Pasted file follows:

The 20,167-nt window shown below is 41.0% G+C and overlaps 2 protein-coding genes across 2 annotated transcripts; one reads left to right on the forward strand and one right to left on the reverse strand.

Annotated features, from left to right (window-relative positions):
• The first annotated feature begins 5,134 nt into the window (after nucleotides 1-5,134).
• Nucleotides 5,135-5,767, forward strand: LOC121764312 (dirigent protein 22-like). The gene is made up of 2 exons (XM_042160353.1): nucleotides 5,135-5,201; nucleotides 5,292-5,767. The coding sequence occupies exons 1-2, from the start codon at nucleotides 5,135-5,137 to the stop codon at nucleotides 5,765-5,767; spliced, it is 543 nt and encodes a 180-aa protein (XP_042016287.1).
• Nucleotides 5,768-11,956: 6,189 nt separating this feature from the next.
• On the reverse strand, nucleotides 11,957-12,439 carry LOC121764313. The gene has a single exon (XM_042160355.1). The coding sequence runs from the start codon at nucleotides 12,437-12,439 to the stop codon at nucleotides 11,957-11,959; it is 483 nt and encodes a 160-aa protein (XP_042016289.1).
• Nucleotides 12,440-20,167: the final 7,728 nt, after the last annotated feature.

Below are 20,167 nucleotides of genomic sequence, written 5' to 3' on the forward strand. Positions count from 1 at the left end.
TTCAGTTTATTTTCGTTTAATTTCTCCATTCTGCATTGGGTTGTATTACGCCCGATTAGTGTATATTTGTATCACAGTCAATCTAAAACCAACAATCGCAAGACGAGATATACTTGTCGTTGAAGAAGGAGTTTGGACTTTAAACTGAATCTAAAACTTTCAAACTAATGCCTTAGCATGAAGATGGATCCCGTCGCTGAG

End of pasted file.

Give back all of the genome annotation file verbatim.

The 20,167-nt window shown below is 41.0% G+C and overlaps 2 protein-coding genes across 2 annotated transcripts; one reads left to right on the forward strand and one right to left on the reverse strand.

Annotated features, from left to right (window-relative positions):
• The first annotated feature begins 5,134 nt into the window (after nucleotides 1-5,134).
• Nucleotides 5,135-5,767, forward strand: LOC121764312 (dirigent protein 22-like). The gene is made up of 2 exons (XM_042160353.1): nucleotides 5,135-5,201; nucleotides 5,292-5,767. The coding sequence occupies exons 1-2, from the start codon at nucleotides 5,135-5,137 to the stop codon at nucleotides 5,765-5,767; spliced, it is 543 nt and encodes a 180-aa protein (XP_042016287.1).
• Nucleotides 5,768-11,956: 6,189 nt separating this feature from the next.
• On the reverse strand, nucleotides 11,957-12,439 carry LOC121764313. The gene has a single exon (XM_042160355.1). The coding sequence runs from the start codon at nucleotides 12,437-12,439 to the stop codon at nucleotides 11,957-11,959; it is 483 nt and encodes a 160-aa protein (XP_042016289.1).
• Nucleotides 12,440-20,167: the final 7,728 nt, after the last annotated feature.

Below are 20,167 nucleotides of genomic sequence, written 5' to 3' on the forward strand. Positions count from 1 at the left end.
TTCAGTTTATTTTCGTTTAATTTCTCCATTCTGCATTGGGTTGTATTACGCCCGATTAGTGTATATTTGTATCACAGTCAATCTAAAACCAACAATCGCAAGACGAGATATACTTGTCGTTGAAGAAGGAGTTTGGACTTTAAACTGAATCTAAAACTTTCAAACTAATGCCTTAGCATGAAGATGGATCCCGTCGCTGAG